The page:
How giving thanks helps me, and a few National Native American Heritage Month Book Recs
I was raised a Catholic, and as a kid, going to church mostly consisted of trying not to fall asleep through the repetitive drone of readings, calls and responses, sermons, and hymns. Snippets of moments linger in my memories, like Father Micelli reminding everyone at the start of Lent that, no, this would not be the year he gave up smoking again. Or in the dead of summer, him acknowledging how hot it was and acknowledging the church’s lack of air conditioning, and that, yes, he would keep the sermon short. I remember Father Micelli as a quiet, patient person. The nuns who ran the church’s school were a lot cheekier and more fun than he was, but in totality, the religious leaders in my young life offered an example of faith propelled by kindness and grace that grew to feel quite at odds with the judgmental institution from which I distanced myself as an adult.
I remember only one sermon from those times. The messenger was a visiting priest whose name and face I do not remember. He spoke on gratitude. (And possibly also commented on the heat—August humidity in Georgia is no joke.)
We should be grateful to God on a daily basis, he told us, possibly even more often than that, if the situation calls for it. Specifically, he said we should thank God for the hard things, big and small. The annoyances and challenges, like fender benders and milk spilling on the carpet.
Thank you, God, for the bad things. By them, I will learn and grow, and thanking God for being faced with an annoying situation will sound just silly enough that maybe I’ll laugh at myself and that laughter will make me feel better.
Yes, that was part of the sermon. Thank God, and if you laugh at yourself in the process, well, great! Laughter is healing! The priest’s point, I guess, was that God is always all around us and by thanking him—by invoking his presence through our gratitude—we’re not merely acknowledging the challenge before us, but inviting his grace into our hearts to help us overcome it. Thus, gratitude, like laughter, is also healing. I say “I guess” now because as a kid, I took the whole thing literally. I thanked God if I stubbed my toe and other things like that all the time. Indeed, I laughed in doing so. I also rolled my eyes at myself, irked at my relentless, rule-abiding piety.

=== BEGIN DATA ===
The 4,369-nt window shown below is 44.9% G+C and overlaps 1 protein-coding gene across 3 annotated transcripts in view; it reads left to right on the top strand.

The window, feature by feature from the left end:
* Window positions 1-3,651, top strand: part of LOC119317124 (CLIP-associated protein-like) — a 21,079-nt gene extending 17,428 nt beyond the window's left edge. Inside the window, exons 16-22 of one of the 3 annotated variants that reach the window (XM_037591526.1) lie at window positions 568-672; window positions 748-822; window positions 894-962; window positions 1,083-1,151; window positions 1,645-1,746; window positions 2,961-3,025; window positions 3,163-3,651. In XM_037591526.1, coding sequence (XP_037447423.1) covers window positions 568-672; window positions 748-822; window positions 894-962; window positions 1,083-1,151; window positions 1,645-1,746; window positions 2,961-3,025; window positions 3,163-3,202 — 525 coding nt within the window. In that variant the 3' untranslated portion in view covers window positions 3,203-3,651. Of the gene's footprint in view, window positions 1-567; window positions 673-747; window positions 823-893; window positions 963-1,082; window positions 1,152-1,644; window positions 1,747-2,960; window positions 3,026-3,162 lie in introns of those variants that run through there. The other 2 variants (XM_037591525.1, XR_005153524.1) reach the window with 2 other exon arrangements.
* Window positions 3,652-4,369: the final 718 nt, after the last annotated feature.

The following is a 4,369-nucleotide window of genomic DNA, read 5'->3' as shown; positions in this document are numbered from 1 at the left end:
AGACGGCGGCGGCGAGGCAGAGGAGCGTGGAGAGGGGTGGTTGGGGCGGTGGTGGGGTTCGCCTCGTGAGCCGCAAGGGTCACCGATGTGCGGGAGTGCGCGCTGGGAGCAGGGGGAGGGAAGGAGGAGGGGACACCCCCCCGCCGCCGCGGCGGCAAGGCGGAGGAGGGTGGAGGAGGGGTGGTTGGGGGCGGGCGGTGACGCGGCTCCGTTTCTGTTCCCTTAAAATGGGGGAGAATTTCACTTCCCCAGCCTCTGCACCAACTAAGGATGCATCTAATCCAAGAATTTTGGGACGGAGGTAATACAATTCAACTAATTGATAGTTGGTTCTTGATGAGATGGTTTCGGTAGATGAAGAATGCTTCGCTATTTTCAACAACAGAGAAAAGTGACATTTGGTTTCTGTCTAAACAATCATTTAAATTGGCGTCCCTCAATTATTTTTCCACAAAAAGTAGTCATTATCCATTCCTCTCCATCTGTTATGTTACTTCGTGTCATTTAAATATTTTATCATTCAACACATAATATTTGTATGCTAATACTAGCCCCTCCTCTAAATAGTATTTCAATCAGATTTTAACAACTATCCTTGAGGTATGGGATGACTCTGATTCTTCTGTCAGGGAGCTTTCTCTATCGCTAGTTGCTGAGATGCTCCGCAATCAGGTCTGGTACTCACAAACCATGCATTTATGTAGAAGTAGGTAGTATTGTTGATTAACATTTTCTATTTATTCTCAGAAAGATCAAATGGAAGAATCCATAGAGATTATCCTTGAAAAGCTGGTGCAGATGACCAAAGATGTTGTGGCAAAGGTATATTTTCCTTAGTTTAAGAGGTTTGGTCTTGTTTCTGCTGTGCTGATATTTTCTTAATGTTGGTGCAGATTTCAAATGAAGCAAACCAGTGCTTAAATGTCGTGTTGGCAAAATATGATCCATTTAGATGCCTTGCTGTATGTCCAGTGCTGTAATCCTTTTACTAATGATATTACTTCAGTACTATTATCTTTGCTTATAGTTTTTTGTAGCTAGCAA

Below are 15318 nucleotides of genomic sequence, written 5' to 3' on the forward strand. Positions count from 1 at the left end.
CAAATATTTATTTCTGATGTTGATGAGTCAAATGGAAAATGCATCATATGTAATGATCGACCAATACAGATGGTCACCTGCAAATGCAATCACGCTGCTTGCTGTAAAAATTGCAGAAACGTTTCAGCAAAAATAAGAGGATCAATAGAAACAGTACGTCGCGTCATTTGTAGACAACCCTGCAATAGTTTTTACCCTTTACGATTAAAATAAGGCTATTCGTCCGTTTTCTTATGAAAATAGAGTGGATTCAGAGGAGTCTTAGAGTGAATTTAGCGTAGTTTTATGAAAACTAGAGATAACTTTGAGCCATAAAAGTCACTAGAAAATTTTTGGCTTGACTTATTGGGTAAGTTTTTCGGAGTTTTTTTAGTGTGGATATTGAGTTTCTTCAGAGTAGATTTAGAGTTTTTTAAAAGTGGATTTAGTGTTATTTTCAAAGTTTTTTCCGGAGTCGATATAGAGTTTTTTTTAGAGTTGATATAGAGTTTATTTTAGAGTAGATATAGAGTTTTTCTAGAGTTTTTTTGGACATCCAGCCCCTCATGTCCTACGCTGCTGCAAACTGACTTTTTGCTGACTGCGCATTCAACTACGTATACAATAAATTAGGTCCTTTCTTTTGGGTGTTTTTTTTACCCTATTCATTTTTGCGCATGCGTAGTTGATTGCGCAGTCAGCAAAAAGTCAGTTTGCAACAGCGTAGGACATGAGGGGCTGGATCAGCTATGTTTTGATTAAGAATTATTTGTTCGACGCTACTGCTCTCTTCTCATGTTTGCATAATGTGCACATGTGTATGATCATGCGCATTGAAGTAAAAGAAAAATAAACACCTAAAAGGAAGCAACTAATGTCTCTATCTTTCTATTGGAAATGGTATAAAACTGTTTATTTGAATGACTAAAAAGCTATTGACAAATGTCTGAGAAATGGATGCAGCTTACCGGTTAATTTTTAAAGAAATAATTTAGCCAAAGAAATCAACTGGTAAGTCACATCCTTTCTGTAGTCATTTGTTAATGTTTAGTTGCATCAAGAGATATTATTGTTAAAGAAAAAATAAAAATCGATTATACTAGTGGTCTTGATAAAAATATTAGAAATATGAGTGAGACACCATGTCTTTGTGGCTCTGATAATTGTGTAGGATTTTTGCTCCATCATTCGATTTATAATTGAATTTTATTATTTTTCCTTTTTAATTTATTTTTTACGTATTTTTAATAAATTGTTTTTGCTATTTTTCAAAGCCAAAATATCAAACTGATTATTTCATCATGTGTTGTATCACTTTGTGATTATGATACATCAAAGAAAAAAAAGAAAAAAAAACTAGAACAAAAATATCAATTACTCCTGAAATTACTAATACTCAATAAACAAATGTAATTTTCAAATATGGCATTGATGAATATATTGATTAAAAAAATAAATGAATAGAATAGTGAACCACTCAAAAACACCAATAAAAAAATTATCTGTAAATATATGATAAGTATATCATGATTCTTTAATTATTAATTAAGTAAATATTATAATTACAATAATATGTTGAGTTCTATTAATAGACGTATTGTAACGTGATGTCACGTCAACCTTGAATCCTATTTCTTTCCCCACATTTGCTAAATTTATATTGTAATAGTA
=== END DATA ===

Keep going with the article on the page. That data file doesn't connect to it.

I still do it: roll my eyes and think, “Thank you,” when something happens that annoys, angers, irks, etc. It usually sounds sarcastic in my head, perhaps because I can’t believe that despite how thoroughly unreligious I now consider myself, the rituals and comforts of my youth simply won’t let go. (For the record, it’s the humans who run the institution I have a problem with. God or what have you has probably washed her hands of all of us humans at this point.) These days, forcing myself to use gratitude in the face of negativity is more self-motivation than prayer, a way to recenter myself before frustration pushes my temper off the rails. Needless to say, it doesn’t always work. But the feeling of being thankful truly is a balm, and it’s comforting to know that things don’t always have to be good or easy for me or you or anyone to get to feel grateful.
Life for many of us remains extra hard even after so many months of hardness, so Thanksgiving Day couldn’t come at a better time. This year, I won’t just be celebrating Thanksgiving. I shall wallow in it.
November Book Bites
Capsule Book Review